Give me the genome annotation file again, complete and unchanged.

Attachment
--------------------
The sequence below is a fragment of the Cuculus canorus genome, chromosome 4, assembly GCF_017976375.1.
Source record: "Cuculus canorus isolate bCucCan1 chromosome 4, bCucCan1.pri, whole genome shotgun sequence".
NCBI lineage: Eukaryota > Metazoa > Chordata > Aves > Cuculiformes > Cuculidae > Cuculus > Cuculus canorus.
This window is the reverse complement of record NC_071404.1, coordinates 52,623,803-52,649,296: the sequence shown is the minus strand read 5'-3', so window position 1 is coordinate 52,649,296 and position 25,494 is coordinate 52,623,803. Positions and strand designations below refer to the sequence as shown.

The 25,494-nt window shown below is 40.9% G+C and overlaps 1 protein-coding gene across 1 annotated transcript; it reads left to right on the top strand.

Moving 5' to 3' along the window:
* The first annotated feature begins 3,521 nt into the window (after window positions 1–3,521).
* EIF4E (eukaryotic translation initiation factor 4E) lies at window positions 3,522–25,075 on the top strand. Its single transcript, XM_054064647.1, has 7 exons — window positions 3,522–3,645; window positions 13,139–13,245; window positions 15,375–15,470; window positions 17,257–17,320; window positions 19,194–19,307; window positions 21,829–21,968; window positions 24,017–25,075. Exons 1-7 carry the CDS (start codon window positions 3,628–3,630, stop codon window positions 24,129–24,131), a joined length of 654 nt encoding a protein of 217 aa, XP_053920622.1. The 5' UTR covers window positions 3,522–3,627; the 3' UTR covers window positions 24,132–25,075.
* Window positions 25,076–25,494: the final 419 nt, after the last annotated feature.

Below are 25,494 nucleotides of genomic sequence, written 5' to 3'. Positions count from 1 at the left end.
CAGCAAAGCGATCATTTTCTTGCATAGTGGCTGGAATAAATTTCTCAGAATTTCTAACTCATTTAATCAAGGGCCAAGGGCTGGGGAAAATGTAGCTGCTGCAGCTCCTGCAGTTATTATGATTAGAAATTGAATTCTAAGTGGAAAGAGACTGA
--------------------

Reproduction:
The sequence below is a fragment of the Cuculus canorus genome, chromosome 4, assembly GCF_017976375.1.
Source record: "Cuculus canorus isolate bCucCan1 chromosome 4, bCucCan1.pri, whole genome shotgun sequence".
NCBI lineage: Eukaryota > Metazoa > Chordata > Aves > Cuculiformes > Cuculidae > Cuculus > Cuculus canorus.
This window is the reverse complement of record NC_071404.1, coordinates 52,623,803-52,649,296: the sequence shown is the minus strand read 5'-3', so window position 1 is coordinate 52,649,296 and position 25,494 is coordinate 52,623,803. Positions and strand designations below refer to the sequence as shown.

The 25,494-nt window shown below is 40.9% G+C and overlaps 1 protein-coding gene across 1 annotated transcript; it reads left to right on the top strand.

Moving 5' to 3' along the window:
* The first annotated feature begins 3,521 nt into the window (after window positions 1–3,521).
* EIF4E (eukaryotic translation initiation factor 4E) lies at window positions 3,522–25,075 on the top strand. Its single transcript, XM_054064647.1, has 7 exons — window positions 3,522–3,645; window positions 13,139–13,245; window positions 15,375–15,470; window positions 17,257–17,320; window positions 19,194–19,307; window positions 21,829–21,968; window positions 24,017–25,075. Exons 1-7 carry the CDS (start codon window positions 3,628–3,630, stop codon window positions 24,129–24,131), a joined length of 654 nt encoding a protein of 217 aa, XP_053920622.1. The 5' UTR covers window positions 3,522–3,627; the 3' UTR covers window positions 24,132–25,075.
* Window positions 25,076–25,494: the final 419 nt, after the last annotated feature.

Below are 25,494 nucleotides of genomic sequence, written 5' to 3'. Positions count from 1 at the left end.
CAGCAAAGCGATCATTTTCTTGCATAGTGGCTGGAATAAATTTCTCAGAATTTCTAACTCATTTAATCAAGGGCCAAGGGCTGGGGAAAATGTAGCTGCTGCAGCTCCTGCAGTTATTATGATTAGAAATTGAATTCTAAGTGGAAAGAGACTGA